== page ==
You are here

Teelucksingh: Standardise screening for diabetes

Monday, July 8, 2013

It is time to implement a “standard approach” to screening for diabetes during pregnancy in the nation’s hospitals to secure the wellbeing of future generations. So said Prof Surujpal Teelucksingh, professor of Medicine at the University of the West Indies and past recipient of the Anthony Sabga Caribbean Award for Excellence, when he addressed the 23rd Triennial Meeting of the Commonwealth Medical Association (CMA). Teelucksingh said the country could do much better in dealing with diabetes in pregnancy. 



Diabetes is a disease which disrupts the body’s ability to regulate its blood sugar level. Gestational diabetes (GD) is said to occur when diabetes develop during pregnancy. Teelucksingh said out of the 20,000 pregnancies annually in T&T, 3,000 involved women who had GD, making it the commonest problem during pregnancy. Data from the Ministry of Health, he said, showed that about 20 per cent of girls in T&T between the ages 19 and 24 showed signs of diabetes. 


These girls, who are in their prime reproductive age, were likely to carry diabetes into pregnancy, he added. Teelucksingh said diabetes during pregnancy carried an eight-fold increased risk of foetal abnormalities, a four-fold increased risk of admission to the neonatal intensive care unit and a three-fold increased risk of trauma to both mother and child.  “There is still no standard approach to either diagnosing it, identifying it, or treating it,” Teelucksingh said about GD in women in T&T.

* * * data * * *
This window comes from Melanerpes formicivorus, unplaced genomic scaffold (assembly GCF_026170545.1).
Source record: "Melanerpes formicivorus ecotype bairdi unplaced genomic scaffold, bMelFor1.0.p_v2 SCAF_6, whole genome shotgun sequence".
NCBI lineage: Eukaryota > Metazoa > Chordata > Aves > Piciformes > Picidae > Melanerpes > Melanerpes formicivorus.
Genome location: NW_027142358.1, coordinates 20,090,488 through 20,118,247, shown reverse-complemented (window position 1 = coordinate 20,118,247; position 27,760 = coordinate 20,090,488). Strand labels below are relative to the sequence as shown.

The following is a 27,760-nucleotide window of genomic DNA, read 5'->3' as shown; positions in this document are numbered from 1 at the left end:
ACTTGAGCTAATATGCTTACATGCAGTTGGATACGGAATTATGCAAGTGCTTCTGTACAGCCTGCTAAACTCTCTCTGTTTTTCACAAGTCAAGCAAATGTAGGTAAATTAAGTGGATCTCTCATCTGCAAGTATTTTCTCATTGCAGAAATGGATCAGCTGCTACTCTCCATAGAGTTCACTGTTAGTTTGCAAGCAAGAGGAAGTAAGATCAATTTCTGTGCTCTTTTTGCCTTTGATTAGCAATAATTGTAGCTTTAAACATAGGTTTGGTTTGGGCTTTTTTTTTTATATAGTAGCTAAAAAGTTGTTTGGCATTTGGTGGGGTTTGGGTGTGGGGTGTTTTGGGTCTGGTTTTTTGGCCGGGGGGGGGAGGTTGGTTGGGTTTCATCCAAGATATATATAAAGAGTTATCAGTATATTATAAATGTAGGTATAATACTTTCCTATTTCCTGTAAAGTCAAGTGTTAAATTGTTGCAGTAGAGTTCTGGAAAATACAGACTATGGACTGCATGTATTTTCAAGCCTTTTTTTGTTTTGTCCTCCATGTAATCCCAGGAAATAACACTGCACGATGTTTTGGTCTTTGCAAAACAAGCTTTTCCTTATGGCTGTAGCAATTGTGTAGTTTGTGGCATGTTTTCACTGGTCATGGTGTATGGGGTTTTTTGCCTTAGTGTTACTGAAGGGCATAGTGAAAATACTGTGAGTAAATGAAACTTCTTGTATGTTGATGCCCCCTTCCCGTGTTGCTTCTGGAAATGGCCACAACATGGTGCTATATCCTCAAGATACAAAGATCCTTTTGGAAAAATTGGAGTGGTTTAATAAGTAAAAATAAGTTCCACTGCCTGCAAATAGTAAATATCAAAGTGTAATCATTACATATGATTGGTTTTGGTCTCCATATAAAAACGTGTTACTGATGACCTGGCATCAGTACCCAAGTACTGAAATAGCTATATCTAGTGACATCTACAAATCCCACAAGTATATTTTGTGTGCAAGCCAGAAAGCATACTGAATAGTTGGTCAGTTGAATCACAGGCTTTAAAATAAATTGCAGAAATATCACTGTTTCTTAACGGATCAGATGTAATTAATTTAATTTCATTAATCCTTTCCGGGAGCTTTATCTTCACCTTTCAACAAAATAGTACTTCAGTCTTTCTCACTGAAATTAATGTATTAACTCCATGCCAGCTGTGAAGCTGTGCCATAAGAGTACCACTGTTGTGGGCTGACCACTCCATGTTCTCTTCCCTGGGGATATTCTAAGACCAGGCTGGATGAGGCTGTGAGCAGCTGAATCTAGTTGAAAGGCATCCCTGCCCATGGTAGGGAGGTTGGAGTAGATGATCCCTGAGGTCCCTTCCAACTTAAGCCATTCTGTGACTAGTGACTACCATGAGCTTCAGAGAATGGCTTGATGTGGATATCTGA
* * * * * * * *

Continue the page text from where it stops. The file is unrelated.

Saying more attention needed to be placed on GD, he added: “We screen every woman for anaemia, HIV, and syphilis, and the prevalence of those are probably all less than five per cent. Diabetes is 22 per cent.” In calling for the matter to be addressed urgently, Teelucksingh said it would cost about $12 million to get the screening process off the ground, and about $6 million a year to keep it running.  


 Describing the benefit of implementing routine screening for diabetes in pregnancy, he said: “Treating diabetes in pregnancy yields good outcomes as it reduces foetal and maternal risks.”


User comments posted on this website are the sole views and opinions of the comment writer and are not representative of Guardian Media Limited or its staff.

Guardian Media Limited accepts no liability and will not be held accountable for user comments.

Guardian Media Limited reserves the right to remove, to edit or to censor any comments.

Any content which is considered unsuitable, unlawful or offensive, includes personal details, advertises or promotes products, services or websites or repeats previous comments will be removed.

Before posting, please refer to the Community Standards, Terms and conditions and Privacy Policy

User profiles registered through fake social media accounts may be deleted without notice.